Officials from Lehi and Draper unveiled a plaque with a golden spoke on the Sensei Trail near the Point of the Mountain on Tuesday, July 28, officially connecting the two cities and 30 miles of trail.
“As a cyclist and someone who enjoys the trail system, I couldn’t be happier about being able to commute all the way to Lehi without using what is clearly a treacherous road below us,” said Draper Mayor Troy Walker. The trails meet above a busy Interstate 15 and the Frontage Road that has no shoulder for cyclists and runners. “We’ve been planning a north-south trail connection for years – longer than Mayor Johnson and I have been in office,” Walker continued, speaking into a microphone to be heard above the noise of the freeway.
“Our Parks and Recreation staff has worked so hard to make this happen. I rode this trail with my daughter recently and it was so enjoyable that we went all the way into Draper. We didn’t realize the strength of the wind at our backs until we turned around to come home in that headwind! What an awesome trail and addition to both our cities. These trails are really turning into something spectacular,” said Lehi Mayor Mark Johnson.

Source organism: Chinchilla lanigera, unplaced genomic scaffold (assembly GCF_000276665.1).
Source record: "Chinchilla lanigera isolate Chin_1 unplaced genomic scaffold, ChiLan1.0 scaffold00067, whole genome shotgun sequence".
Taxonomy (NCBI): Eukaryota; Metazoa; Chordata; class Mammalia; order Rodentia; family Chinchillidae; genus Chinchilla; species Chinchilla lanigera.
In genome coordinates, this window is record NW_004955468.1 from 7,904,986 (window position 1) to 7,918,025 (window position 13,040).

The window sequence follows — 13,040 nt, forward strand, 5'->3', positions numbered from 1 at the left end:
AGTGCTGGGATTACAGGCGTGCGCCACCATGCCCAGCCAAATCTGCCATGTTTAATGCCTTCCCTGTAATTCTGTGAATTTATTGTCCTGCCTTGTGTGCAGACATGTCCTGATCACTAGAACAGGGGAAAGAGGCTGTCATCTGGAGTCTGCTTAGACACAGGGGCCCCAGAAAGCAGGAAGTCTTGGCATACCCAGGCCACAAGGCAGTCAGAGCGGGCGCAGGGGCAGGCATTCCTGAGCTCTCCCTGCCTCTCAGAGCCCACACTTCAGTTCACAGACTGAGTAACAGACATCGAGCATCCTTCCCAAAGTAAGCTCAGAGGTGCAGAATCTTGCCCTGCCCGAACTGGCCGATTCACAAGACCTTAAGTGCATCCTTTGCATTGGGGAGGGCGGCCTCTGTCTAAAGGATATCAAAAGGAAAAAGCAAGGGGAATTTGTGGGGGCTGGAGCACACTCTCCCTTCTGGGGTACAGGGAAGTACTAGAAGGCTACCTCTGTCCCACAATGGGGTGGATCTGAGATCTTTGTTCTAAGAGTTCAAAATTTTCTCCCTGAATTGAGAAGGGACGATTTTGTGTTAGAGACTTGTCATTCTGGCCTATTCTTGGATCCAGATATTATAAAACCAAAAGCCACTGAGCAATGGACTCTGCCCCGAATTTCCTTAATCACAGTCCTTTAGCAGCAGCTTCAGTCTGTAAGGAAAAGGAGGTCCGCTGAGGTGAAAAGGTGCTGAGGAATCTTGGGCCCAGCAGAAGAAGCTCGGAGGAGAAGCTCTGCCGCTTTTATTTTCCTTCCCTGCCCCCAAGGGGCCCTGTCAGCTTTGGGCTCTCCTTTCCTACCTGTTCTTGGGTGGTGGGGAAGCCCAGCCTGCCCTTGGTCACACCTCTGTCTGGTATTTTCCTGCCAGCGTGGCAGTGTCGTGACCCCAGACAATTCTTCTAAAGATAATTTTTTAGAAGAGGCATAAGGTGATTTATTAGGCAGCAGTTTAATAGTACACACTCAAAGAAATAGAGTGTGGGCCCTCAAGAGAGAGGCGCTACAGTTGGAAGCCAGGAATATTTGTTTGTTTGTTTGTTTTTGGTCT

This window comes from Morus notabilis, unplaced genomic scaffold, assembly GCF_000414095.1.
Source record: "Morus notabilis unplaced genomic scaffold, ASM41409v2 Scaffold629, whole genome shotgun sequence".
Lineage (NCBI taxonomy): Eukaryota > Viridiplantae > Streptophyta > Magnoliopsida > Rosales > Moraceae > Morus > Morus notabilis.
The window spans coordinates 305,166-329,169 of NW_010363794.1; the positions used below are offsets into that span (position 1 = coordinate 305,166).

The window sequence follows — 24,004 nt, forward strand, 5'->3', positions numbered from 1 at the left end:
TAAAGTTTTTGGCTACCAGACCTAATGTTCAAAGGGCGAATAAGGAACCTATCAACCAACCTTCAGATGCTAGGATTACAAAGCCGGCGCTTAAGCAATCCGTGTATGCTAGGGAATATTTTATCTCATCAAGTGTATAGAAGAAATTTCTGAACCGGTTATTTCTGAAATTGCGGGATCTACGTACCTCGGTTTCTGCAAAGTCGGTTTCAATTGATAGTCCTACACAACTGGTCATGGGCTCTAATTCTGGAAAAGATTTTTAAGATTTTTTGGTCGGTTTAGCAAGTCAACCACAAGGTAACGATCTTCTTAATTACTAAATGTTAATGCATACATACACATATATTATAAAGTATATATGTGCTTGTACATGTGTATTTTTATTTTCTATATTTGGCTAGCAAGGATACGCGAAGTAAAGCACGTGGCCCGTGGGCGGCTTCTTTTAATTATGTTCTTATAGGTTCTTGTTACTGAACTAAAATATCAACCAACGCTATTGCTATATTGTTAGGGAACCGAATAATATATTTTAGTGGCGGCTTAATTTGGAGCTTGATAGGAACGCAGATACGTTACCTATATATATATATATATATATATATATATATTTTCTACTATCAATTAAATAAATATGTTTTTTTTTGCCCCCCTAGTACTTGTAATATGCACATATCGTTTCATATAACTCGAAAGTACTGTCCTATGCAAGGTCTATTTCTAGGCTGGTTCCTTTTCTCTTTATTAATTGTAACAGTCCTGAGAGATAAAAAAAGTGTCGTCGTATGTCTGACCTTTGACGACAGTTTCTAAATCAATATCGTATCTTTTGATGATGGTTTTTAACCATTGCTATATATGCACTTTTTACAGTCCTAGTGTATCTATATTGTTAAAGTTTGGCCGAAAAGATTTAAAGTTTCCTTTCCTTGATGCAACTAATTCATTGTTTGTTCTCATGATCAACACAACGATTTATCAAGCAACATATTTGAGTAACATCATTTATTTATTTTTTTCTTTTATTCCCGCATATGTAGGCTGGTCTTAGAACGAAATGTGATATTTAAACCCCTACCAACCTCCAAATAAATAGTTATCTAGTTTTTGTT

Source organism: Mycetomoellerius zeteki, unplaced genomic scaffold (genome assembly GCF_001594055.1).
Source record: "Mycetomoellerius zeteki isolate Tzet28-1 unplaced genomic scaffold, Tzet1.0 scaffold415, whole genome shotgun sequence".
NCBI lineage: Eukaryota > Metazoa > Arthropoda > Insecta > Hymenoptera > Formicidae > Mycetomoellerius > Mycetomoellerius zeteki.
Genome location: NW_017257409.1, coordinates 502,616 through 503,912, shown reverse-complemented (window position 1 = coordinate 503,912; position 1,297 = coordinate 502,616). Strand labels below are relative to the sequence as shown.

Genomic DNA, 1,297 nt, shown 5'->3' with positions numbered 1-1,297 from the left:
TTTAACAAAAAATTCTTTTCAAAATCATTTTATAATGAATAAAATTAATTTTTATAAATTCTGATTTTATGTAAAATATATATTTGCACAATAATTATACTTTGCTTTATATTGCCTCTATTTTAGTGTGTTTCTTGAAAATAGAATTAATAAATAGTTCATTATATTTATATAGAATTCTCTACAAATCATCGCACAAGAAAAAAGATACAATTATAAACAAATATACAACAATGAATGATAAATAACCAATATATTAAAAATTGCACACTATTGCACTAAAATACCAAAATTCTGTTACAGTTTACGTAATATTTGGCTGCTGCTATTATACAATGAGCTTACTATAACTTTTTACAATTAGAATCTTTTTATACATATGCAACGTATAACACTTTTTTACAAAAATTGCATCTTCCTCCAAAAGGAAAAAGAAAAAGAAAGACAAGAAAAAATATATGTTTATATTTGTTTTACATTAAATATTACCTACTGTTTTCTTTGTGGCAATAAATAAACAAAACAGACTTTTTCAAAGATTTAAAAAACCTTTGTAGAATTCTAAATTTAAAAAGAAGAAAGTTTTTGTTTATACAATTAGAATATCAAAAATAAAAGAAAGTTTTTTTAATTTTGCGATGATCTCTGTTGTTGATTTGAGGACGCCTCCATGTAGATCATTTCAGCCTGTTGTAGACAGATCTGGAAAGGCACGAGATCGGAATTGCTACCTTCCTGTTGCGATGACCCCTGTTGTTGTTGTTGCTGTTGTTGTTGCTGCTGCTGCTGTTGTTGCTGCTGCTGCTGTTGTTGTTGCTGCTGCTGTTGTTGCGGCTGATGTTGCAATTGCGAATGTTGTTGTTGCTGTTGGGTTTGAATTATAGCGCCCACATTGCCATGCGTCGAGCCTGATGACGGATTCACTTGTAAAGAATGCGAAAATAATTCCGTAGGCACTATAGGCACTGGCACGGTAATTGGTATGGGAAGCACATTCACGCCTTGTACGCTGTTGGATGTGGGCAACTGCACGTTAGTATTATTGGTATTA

After the golden spoke plaque was unveiled, Walker and Johnson each took a pair of giant scissors and cut through the red ribbon on the trail. A few families had ridden their bikes to the ceremony and crossed the border together.
“Lehi has about a mile and a half of trail that we’re currently working on through different land grants. Crossing SR92 is our biggest struggle. The footings are in for a bridge to go across it. Once that is built, the trails will be completely connected,” said Steve Marchbanks, director of Parks and Recreation for Lehi.
Two years ago, the Traverse Mountain Trails Association (TMTA), a nonprofit started by residents of the area, started a six-mile trail loop. They have since added three more loops to the trails. “Councilman Paul Hancock and I ran a half marathon on the Traverse Mountain trails and never repeated a section,” said Andrew Lambert, a member of the TMTA. “It’s really neat to see cycling groups and hikers out here – the trails open up the back country to more people.”
“I’m so excited to have more trail connectivity. There’s a mountain bike trail between Corner Canyon and Lehi that is almost complete, which is great. This used to be a dead end where you had to turn around, but now you can keep going for as long as you want,” said Lehi City Councilman Paul Hancock.